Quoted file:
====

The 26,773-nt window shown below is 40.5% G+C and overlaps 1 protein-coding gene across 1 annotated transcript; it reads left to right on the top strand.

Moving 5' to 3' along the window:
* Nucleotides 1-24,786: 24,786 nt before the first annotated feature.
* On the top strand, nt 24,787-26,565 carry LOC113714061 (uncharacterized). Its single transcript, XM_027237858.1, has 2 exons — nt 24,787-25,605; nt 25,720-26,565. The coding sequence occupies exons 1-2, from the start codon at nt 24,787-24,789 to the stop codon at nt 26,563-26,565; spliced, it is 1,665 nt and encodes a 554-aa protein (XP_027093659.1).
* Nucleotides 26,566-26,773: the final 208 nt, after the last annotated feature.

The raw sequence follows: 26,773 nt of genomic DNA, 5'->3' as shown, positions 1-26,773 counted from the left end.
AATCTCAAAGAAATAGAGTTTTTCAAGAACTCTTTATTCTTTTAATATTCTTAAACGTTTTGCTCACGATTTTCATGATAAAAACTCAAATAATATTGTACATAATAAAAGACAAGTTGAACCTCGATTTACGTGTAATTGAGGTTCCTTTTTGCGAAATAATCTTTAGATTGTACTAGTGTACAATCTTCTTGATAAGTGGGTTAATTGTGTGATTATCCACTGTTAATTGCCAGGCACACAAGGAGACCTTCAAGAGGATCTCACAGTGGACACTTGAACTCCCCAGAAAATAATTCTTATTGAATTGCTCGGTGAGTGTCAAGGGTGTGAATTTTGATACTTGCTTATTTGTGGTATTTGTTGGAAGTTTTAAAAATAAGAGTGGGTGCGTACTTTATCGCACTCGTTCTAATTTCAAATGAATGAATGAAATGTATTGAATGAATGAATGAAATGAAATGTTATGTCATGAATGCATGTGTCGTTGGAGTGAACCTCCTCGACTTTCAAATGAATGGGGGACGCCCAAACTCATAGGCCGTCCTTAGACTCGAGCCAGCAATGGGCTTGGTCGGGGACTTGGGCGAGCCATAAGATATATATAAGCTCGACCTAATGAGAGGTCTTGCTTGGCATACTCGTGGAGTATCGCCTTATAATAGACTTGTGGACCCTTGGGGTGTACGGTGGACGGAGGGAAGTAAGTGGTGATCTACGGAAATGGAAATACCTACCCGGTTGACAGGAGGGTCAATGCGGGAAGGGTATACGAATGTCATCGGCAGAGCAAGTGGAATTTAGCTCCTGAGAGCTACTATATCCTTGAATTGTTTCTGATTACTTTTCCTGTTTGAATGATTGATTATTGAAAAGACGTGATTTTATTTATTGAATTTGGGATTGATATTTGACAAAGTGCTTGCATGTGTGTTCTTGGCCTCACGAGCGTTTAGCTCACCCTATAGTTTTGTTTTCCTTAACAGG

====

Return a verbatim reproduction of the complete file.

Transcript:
The 26,773-nt window shown below is 40.5% G+C and overlaps 1 protein-coding gene across 1 annotated transcript; it reads left to right on the top strand.

Moving 5' to 3' along the window:
* Nucleotides 1-24,786: 24,786 nt before the first annotated feature.
* On the top strand, nt 24,787-26,565 carry LOC113714061 (uncharacterized). Its single transcript, XM_027237858.1, has 2 exons — nt 24,787-25,605; nt 25,720-26,565. The coding sequence occupies exons 1-2, from the start codon at nt 24,787-24,789 to the stop codon at nt 26,563-26,565; spliced, it is 1,665 nt and encodes a 554-aa protein (XP_027093659.1).
* Nucleotides 26,566-26,773: the final 208 nt, after the last annotated feature.

The raw sequence follows: 26,773 nt of genomic DNA, 5'->3' as shown, positions 1-26,773 counted from the left end.
AATCTCAAAGAAATAGAGTTTTTCAAGAACTCTTTATTCTTTTAATATTCTTAAACGTTTTGCTCACGATTTTCATGATAAAAACTCAAATAATATTGTACATAATAAAAGACAAGTTGAACCTCGATTTACGTGTAATTGAGGTTCCTTTTTGCGAAATAATCTTTAGATTGTACTAGTGTACAATCTTCTTGATAAGTGGGTTAATTGTGTGATTATCCACTGTTAATTGCCAGGCACACAAGGAGACCTTCAAGAGGATCTCACAGTGGACACTTGAACTCCCCAGAAAATAATTCTTATTGAATTGCTCGGTGAGTGTCAAGGGTGTGAATTTTGATACTTGCTTATTTGTGGTATTTGTTGGAAGTTTTAAAAATAAGAGTGGGTGCGTACTTTATCGCACTCGTTCTAATTTCAAATGAATGAATGAAATGTATTGAATGAATGAATGAAATGAAATGTTATGTCATGAATGCATGTGTCGTTGGAGTGAACCTCCTCGACTTTCAAATGAATGGGGGACGCCCAAACTCATAGGCCGTCCTTAGACTCGAGCCAGCAATGGGCTTGGTCGGGGACTTGGGCGAGCCATAAGATATATATAAGCTCGACCTAATGAGAGGTCTTGCTTGGCATACTCGTGGAGTATCGCCTTATAATAGACTTGTGGACCCTTGGGGTGTACGGTGGACGGAGGGAAGTAAGTGGTGATCTACGGAAATGGAAATACCTACCCGGTTGACAGGAGGGTCAATGCGGGAAGGGTATACGAATGTCATCGGCAGAGCAAGTGGAATTTAGCTCCTGAGAGCTACTATATCCTTGAATTGTTTCTGATTACTTTTCCTGTTTGAATGATTGATTATTGAAAAGACGTGATTTTATTTATTGAATTTGGGATTGATATTTGACAAAGTGCTTGCATGTGTGTTCTTGGCCTCACGAGCGTTTAGCTCACCCTATAGTTTTGTTTTCCTTAACAGG